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History of the Region

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From somewhere between the mid-1960s to the mid-1970s no one in my family or circle of friends bought grapes. Why? Cesar Chavez. The United Farm Workers co-founder was successful in using a boycott of grapes to raise the national consciousness about...
The annual Saranac Lake Winter Carnival opens January 31 this year. For more than a century, that has meant the construction of an Ice Palace, built out of blocks cut from the ice of Lake Flower. The job is now in progress. Last year, Saranac Lake...
Here’s a follow-up to earlier posts about the Franklin Expedition. For those who haven’t followed that long-running historical mystery, it’s easily understood that two well-provisioned British ships set off in 1845 off to...
Yesterday’s photo of the day showcased four U.S. servicemen from the 333rd Horizontal Engineer Company (HEC) at Bagram Airfield, Afghanistan, courtesy of NCPR listener SGT Matthew Coletta. The saying “out of sight, out of...
This story just resonates on many levels. It’s about a chance discovery that included a mystery – partially solved through luck, skill and perseverance. The tale combines history writ large and humanity on an individual level....


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Specials Reports

In the Sudio logo
Audio Series:
The Adirondack Attic
Andy Flynn uses the objects people make, use, and leave behind to tell stories about the life and times of the region.
Audio Series
StoryCorps in the North Country: North Country residents have shared their stories with this national oral history project during visits to the region in 2006 and in 2008.
Masons
Audio Slideshow:
Upper Canada Village welcomes addition
Lucy Martin reports on the newest addition to Upper Canada Village in Morrisburg, Ontario--the Ancient Brethren Lodge.
Watson's Mill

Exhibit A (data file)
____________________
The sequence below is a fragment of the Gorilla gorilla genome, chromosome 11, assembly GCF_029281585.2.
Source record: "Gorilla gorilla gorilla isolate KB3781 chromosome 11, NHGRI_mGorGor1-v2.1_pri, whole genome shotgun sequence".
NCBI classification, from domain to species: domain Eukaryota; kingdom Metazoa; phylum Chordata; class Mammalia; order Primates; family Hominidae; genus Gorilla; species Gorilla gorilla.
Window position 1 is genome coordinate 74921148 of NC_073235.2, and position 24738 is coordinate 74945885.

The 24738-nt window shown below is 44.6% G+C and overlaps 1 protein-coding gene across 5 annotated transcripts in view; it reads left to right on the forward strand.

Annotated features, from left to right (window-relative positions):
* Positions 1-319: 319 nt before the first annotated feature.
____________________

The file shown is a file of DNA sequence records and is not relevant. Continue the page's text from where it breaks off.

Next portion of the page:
Slideshow:
Old mill requires old skills
Lucy Martin returns to Watson's Mill in Manotick, Ontario to see how old millstones can be made new again, and learn about other vanishings arts of the miller's trade.
Stoddard photo
Audio Slideshow:
Anique North Country Postcards
Jon Kopp, a former state forester who owns an antique store in Tupper Lake, has set out to collect thousands of vintage North Country postcards. He shares his collection with Brian Mann.
Country Schoolhouse
Audio Play:
No Bigger Than a Piano Box: a North Country Schoolhouse in 1893
By historian Betsy Kepes. Based on the 1893 diary of a North Country schoolteacher. A Women's History Month special. Teacher's guide and CD available.
Lock Wheel
Audio Slideshow:
Canada's Rideau Canal hits 175th anniversary
The Rideau Canal is a manmade waterway connecting Kingston to Ottawa. Lucy Martin was in scenic Merrickville for one of the year’s many 175th anniversary celebrations.
faso cartoon
Audio Slideshow:
Volunteers keep Watson's Mill alive
Watson's Mill opened for business in 1860 on the Rideau River in Manotick. It comes alive in the summer — full of the noise of water, turbines, grindstones, and people. Lucy Martin followed two modern enthusiasts who help keep it all turning.
miners
Audio Slideshow:
Mining in Lyon Mountain
Brian Mann talks with author Lawrence Gooley about the hard and dangerous history of mining at Lyon Mountain.
flower library
Audio Slideshow:
Flower Library Gets Facelift
Todd Moe tours an Art Nouveau gem, Flower Memorial Library in Watertown, as it undergoes renovation in its centennial year.
La Duchesse
Audio Slideshow:
Aboad La Duchesse in Clayton
La Duchesse is a 110-foot Gilded Age treasure that's become the crown jewel of the Antique Boat Museum's collection in Clayton. Todd Moe tours the historic houseboat.